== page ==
Alex Constantine - December 19, 2009
SS-Brigadefuhrer August Frank, one of the heads of the Economic and Administrative Main Office (WVHA) issued an order on the 26 September 1942 to the Aktion Reinhard headquarters in Lublin and to the commandant in Auschwitz, regarding the correct procedure for the treatment and distribution of Jewish possessions and valuables within the extermination camps.
Within the three death camps, Belzec, Sobibor and Treblinka the Germans established working commandos to sort and pack the possessions of the murdered Jews to the Reich, in accordance with August Frank’s orders.
Heinrich Unverhau who supervised the storage depot in the locomotive sheds at Belzec testified at his trial:
“SS Sturmbannfuhrer Hering accused me of being a saboteur because of the fact that during the sorting of the clothes that were sent for utilisation in Germany, a yellow Jewish star was found. Some money was also found there. These clothes belonged to Jews who were killed in Belzec.”
"The Frank Memorandum"
6 copies--4th copy
Journ. No. 050/42 secr.
26 September 1942
To the Chief of the SS Garrison Administration Lublin
To the Chief of Administration Concentration Camp Auschwitz
Subject: Utilization of property on the occasion of settlement and evacuation of Jews.
Without taking into account the over all regulations which are expected to be issued during October, pertaining to the utilization of mobile and immobile property of the evacuated Jews, the following procedure has to be followed with regard to the property carried by them — property, which will in all orders in the future be called goods originating from thefts, receiving of stolen goods, and hoarded goods:
All money in bills of the Reichsbank will be deposited in Account No. 158/1488 of the WVHA in the Reichsbank.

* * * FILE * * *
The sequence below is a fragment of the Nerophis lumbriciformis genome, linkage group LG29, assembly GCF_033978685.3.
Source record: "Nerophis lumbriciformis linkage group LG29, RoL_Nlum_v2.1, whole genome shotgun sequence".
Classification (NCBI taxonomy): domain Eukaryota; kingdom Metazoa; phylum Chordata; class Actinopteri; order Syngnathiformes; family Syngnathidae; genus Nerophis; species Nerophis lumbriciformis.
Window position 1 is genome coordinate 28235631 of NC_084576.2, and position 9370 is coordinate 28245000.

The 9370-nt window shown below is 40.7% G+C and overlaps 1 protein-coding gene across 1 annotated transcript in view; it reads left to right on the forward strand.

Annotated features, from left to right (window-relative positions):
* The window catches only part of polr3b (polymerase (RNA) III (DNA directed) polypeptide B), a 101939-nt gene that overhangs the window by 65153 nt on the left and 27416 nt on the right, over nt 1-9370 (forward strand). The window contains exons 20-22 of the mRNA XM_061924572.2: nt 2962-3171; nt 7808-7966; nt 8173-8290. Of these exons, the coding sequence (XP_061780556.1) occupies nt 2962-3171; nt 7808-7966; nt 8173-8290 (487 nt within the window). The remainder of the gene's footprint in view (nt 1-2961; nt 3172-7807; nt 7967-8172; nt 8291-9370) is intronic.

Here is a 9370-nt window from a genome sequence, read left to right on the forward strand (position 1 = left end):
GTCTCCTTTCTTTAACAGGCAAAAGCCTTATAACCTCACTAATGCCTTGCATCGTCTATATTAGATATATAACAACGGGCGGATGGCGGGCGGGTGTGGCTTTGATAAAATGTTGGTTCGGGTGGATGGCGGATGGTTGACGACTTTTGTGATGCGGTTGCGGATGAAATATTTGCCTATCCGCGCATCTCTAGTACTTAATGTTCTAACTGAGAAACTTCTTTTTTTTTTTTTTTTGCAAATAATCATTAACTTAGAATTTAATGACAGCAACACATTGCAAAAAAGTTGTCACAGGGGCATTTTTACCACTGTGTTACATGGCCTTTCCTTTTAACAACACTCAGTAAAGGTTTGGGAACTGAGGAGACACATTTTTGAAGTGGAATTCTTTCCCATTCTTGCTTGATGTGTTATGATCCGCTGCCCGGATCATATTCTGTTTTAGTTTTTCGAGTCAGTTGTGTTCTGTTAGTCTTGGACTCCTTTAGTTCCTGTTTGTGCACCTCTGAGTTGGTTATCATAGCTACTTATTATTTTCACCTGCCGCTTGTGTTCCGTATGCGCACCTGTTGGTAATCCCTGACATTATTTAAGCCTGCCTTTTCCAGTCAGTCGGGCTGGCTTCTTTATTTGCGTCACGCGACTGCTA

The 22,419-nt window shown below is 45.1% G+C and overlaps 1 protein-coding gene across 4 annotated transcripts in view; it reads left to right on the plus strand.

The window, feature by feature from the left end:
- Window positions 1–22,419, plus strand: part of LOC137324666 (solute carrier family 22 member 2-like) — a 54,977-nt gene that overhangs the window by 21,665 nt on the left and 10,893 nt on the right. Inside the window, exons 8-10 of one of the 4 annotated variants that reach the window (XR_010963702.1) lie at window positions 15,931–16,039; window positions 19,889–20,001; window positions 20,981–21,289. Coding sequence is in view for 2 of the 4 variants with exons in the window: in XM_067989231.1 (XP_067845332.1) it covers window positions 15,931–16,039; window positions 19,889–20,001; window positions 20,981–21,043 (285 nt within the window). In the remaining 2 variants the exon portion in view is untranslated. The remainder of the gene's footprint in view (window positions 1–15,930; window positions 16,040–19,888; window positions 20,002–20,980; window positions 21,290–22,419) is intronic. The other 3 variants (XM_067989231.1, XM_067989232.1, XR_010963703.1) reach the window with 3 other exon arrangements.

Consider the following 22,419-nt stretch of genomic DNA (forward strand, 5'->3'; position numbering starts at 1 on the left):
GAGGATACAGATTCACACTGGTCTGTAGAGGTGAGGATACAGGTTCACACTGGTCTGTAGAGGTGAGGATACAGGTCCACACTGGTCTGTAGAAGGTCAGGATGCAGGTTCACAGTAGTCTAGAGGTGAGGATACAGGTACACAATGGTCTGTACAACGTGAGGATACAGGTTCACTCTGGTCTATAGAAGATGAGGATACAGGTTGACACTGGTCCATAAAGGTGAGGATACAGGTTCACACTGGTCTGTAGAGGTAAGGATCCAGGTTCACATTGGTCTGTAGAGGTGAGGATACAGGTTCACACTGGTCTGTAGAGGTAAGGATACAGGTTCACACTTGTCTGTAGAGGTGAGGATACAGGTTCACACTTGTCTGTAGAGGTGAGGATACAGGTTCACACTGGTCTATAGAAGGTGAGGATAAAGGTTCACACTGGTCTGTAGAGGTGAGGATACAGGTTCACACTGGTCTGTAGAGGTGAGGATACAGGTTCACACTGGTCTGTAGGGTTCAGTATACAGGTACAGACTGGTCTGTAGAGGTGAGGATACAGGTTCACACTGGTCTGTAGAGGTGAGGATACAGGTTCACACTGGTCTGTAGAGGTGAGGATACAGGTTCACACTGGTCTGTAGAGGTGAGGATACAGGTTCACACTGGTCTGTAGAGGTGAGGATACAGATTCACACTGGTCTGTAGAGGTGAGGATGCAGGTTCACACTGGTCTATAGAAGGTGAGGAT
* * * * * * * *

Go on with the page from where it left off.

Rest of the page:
Foreign currency, diamonds, precious stones, pearls, gold teeth and pieces of gold will be transferred to the WVHA for deposit in the Reichsbank.
Watches, fountain pens, lead pencils, shaving utensils, pen-knives, scissors, pocket flashlights, and purses will be transferred to the workshops of the WVHA for cleaning and repair and from there will be transferred to the troops (SS) for sale.
Men’s clothing and underwear, including shoes will be sorted and checked. Whatever cannot be used by the prisoners in the concentration camps and items of special value will be kept for the troops: the rest will be transferred to VoMi.
Women’s underwear and clothing will be sold to the VoMi, except for pure silk underwear (men or women’s), which will be sent directly to the Economic Ministry.
Feather –bedding, blankets, umbrellas, baby carriages, handbags, leather belts, baskets, pipes, sunglasses, mirrors, briefcases, and material will be transferred to VoMi. Payment will be arranged later.
Bedding, like sheets and pillowcases, as well as towels and tablecloths will be sold to VoMi.
All types of eyeglasses will be forwarded for the use of the Medical Authority. Glasses with gold frames will be transferred without the lenses, along with the precious metals.
All types of expensive furs, styled or not, will be transferred to the SS-WVHA. Furs of lesser quality will be transferred to the Waffen-SS clothing workshops in Ravensbruck bei Furstenberg in accordance with Order BII of the SS- WVHA.
All articles mentioned in paragraphs 4, 5,6 or little or no value will be transferred by the SS-WVHA for the use of the Economic Ministry. With regard to articles not specified in the aforementioned paragraphs, the Chief of the SS-WVHA should be consulted as to the use to be made of them.
The prices for the various articles are set by the WVHA. Therefore the price of a pair of used pants will be 3 marks, a woollen blanket – 6 marks. Check that all Jewish stars have been removed from all clothing before transfer. Carefully check whether all hidden and sewn-in valuables have been removed from all the articles to be transferred.
SS Brigadefuehrer and Brigadier General of the Waffen SS
Oskar Deigelmann a Reichsbahn official recalled a visit to Belzec:
“As a controller I was responsible for ensuring the track was in good condition and in particular that the train ran smoothly. During a visit to the station at Belzec the supervisor, a Secretary or Senior Secretary from Thuringen, informed me that he was having a lot of problems with the SS, who were stationed near the wood.
Some time later I myself saw and had a word with a number of SS people in the waiting –room at Belzec. When I inquired, they told me that they were not members of the SS but they had merely been given these uniforms. As they described it, most of them came from lunatic asylums or nursing homes in the Reich, where they had been involved in the killing of the mentally ill.
I would like to say that one day the full significance of Belzec camp became clear to me when I saw mountains of clothes of all types behind our locomotive shed. There was also a large number of shoes there, as well as jewellery and other valuables.